Quickies

Skepchick Quickies 10.15

Amanda

Amanda is a science grad student in Boston whose favorite pastimes are having friendly debates and running amok.

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3 Comments

  1. Well, isn’t that nice. Oprah redefines God so that she can believe that only people devoid of awe are atheists.

    I don’t need Oprah to believe I am an atheist, I just wish she would do us all a favor and stop “believing” in Dr. Oz, Dr. Phil, Jenny McCarthy, Deepak Chopra, and the rest of her selp-helpless minions.

  2. For the sexy-avatar thing. While it was ambiguously stated in the article, the paper is more clear:
    “Participants were randomly assigned to one of four Conditions ..”
    So we’re not looking at the avatars women have chosen for themselves (which would bring causality into question) but *choosing for them* what avatars they will have.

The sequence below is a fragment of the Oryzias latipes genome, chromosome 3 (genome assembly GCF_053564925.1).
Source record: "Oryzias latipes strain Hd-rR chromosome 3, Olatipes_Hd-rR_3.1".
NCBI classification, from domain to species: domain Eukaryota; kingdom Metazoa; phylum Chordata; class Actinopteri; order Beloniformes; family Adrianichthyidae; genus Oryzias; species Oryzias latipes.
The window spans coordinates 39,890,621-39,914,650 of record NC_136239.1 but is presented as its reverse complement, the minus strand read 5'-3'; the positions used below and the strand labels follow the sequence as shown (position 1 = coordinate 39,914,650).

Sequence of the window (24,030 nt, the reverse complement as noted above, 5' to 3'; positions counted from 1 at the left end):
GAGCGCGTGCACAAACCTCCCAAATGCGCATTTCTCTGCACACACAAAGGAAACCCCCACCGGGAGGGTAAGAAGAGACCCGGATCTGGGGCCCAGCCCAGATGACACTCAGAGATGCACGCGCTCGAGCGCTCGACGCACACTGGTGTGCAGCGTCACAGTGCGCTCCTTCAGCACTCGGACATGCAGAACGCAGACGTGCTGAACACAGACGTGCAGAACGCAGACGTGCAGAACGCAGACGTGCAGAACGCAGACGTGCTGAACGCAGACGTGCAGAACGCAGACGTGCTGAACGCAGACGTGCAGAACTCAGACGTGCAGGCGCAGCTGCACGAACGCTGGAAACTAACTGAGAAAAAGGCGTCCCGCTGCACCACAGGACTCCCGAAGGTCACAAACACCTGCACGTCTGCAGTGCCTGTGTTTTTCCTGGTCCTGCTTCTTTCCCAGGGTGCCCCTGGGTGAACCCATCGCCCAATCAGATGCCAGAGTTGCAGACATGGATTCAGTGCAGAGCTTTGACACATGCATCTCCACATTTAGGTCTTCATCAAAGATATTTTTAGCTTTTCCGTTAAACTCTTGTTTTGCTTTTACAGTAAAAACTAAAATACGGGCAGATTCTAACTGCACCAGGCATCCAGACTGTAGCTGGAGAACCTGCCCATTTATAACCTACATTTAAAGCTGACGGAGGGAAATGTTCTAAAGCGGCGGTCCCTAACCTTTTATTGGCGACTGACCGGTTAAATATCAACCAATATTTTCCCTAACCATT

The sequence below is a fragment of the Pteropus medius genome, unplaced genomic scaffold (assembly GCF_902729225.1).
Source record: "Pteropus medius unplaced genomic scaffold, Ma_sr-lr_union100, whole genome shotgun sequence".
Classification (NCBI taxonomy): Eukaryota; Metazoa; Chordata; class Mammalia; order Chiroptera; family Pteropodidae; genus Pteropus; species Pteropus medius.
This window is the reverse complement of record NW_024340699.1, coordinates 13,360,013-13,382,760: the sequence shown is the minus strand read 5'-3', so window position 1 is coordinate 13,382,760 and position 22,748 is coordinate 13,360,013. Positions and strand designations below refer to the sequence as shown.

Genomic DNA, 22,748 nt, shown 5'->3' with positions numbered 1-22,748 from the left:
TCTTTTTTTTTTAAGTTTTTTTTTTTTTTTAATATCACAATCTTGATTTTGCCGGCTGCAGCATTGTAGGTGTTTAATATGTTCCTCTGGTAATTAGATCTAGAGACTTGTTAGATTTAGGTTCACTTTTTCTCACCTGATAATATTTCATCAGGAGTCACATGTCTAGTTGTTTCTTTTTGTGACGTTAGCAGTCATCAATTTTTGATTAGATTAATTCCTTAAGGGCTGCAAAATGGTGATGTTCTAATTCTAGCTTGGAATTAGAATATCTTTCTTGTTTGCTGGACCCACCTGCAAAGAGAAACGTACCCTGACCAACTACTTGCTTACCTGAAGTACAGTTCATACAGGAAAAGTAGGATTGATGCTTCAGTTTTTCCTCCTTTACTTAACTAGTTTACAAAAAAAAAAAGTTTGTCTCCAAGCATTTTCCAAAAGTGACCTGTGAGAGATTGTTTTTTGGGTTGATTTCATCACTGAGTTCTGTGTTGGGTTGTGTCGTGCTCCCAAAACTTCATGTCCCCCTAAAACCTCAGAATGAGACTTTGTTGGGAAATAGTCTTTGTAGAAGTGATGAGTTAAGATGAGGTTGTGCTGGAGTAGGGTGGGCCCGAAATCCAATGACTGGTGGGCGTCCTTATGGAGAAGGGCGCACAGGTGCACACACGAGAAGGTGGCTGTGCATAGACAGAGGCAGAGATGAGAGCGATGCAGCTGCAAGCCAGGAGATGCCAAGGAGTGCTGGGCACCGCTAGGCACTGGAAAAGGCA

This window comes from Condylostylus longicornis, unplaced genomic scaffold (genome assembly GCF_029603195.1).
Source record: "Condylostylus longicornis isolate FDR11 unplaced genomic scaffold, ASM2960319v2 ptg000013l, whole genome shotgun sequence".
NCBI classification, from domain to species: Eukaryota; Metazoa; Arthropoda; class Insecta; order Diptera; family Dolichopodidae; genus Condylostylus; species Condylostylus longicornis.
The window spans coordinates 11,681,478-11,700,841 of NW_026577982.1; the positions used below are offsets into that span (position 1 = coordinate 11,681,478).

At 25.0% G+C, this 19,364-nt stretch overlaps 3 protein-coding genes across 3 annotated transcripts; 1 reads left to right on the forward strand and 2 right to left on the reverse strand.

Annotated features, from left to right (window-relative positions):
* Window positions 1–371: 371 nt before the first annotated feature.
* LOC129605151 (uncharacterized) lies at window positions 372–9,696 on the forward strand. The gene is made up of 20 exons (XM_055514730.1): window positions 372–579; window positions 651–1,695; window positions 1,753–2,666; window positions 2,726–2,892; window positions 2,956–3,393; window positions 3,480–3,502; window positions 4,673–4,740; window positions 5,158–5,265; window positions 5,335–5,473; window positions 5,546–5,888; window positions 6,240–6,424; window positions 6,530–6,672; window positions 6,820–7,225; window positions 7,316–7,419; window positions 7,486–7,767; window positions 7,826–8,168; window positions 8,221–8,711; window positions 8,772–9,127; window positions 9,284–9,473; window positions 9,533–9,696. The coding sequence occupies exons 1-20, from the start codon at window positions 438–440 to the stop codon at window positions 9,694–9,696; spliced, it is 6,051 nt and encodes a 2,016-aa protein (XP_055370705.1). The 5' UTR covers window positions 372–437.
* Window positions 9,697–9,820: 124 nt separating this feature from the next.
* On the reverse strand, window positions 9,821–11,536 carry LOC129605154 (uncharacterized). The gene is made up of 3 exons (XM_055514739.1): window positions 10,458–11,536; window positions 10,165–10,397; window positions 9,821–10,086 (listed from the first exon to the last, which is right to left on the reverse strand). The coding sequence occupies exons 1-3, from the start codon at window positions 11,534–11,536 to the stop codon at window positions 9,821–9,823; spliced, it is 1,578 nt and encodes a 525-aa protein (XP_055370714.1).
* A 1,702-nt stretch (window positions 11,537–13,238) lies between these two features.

That makes this extra bad. It means that we can take a woman or girl who has been raised with modern feminist beliefs, throw her into a video game (and similar things) and have her come out, eventually, maybe years down the line, as a rape apologist. Yuck. Makes everything you here all the more important to reinforce. This is pretty solid evidence that all of those billboards, TV ads, video games and everything else are just as unhealthy as feminists have been saying for decades.

  3. I wonder about the causality of the diverse cast/writers -> higher ratings relationship. I mean, from the study it seems that they’re definitely related, and I certainly buy that people are more likely to watch shows that more accurately reflect their own experiences in a diverse world, but I wonder if there’s more in addition to that. Like, perhaps shows where they put more effort into creating a diverse environment, both onscreen and off, are more likely to have a higher attention to detail in general. Maybe writers and producers who purposefully create a diverse cast of characters are more likely to take greater care with those characters and their plots than those who don’t, leading to a higher-quality show on the whole. Of course, that presupposes that higher-quality shows tend to have higher ratings, which I suppose is not necessarily true. And of course, how would one objectively measure how good a show is?

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